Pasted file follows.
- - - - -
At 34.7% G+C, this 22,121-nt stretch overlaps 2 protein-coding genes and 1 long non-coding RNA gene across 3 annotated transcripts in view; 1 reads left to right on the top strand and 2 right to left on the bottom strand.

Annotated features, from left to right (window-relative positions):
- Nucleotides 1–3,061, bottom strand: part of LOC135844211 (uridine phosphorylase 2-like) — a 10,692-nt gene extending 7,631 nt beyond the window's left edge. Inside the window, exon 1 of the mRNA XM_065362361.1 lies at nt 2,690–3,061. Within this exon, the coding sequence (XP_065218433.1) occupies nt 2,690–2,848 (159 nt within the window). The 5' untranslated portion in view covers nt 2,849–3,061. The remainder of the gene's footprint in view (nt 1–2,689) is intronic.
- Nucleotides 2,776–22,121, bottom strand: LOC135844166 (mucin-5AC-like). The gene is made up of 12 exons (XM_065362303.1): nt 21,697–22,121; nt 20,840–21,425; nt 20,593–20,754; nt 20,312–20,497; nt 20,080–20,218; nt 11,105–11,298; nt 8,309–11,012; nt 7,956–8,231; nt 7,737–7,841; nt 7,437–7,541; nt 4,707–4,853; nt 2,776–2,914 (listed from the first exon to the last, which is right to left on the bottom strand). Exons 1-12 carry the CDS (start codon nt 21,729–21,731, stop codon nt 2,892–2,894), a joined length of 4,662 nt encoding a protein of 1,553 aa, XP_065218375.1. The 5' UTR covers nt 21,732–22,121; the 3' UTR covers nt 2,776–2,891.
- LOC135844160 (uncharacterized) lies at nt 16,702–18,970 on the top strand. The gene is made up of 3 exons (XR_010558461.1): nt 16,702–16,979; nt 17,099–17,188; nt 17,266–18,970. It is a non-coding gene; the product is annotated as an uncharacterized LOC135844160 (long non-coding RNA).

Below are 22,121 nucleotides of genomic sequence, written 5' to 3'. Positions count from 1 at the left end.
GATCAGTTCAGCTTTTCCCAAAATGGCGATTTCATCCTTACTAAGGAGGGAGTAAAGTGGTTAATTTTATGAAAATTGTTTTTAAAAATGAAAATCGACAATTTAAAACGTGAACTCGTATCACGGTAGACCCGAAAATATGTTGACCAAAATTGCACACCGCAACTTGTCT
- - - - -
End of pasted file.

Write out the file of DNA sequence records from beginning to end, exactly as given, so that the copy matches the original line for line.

At 34.7% G+C, this 22,121-nt stretch overlaps 2 protein-coding genes and 1 long non-coding RNA gene across 3 annotated transcripts in view; 1 reads left to right on the top strand and 2 right to left on the bottom strand.

Annotated features, from left to right (window-relative positions):
- Nucleotides 1–3,061, bottom strand: part of LOC135844211 (uridine phosphorylase 2-like) — a 10,692-nt gene extending 7,631 nt beyond the window's left edge. Inside the window, exon 1 of the mRNA XM_065362361.1 lies at nt 2,690–3,061. Within this exon, the coding sequence (XP_065218433.1) occupies nt 2,690–2,848 (159 nt within the window). The 5' untranslated portion in view covers nt 2,849–3,061. The remainder of the gene's footprint in view (nt 1–2,689) is intronic.
- Nucleotides 2,776–22,121, bottom strand: LOC135844166 (mucin-5AC-like). The gene is made up of 12 exons (XM_065362303.1): nt 21,697–22,121; nt 20,840–21,425; nt 20,593–20,754; nt 20,312–20,497; nt 20,080–20,218; nt 11,105–11,298; nt 8,309–11,012; nt 7,956–8,231; nt 7,737–7,841; nt 7,437–7,541; nt 4,707–4,853; nt 2,776–2,914 (listed from the first exon to the last, which is right to left on the bottom strand). Exons 1-12 carry the CDS (start codon nt 21,729–21,731, stop codon nt 2,892–2,894), a joined length of 4,662 nt encoding a protein of 1,553 aa, XP_065218375.1. The 5' UTR covers nt 21,732–22,121; the 3' UTR covers nt 2,776–2,891.
- LOC135844160 (uncharacterized) lies at nt 16,702–18,970 on the top strand. The gene is made up of 3 exons (XR_010558461.1): nt 16,702–16,979; nt 17,099–17,188; nt 17,266–18,970. It is a non-coding gene; the product is annotated as an uncharacterized LOC135844160 (long non-coding RNA).

Below are 22,121 nucleotides of genomic sequence, written 5' to 3'. Positions count from 1 at the left end.
GATCAGTTCAGCTTTTCCCAAAATGGCGATTTCATCCTTACTAAGGAGGGAGTAAAGTGGTTAATTTTATGAAAATTGTTTTTAAAAATGAAAATCGACAATTTAAAACGTGAACTCGTATCACGGTAGACCCGAAAATATGTTGACCAAAATTGCACACCGCAACTTGTCT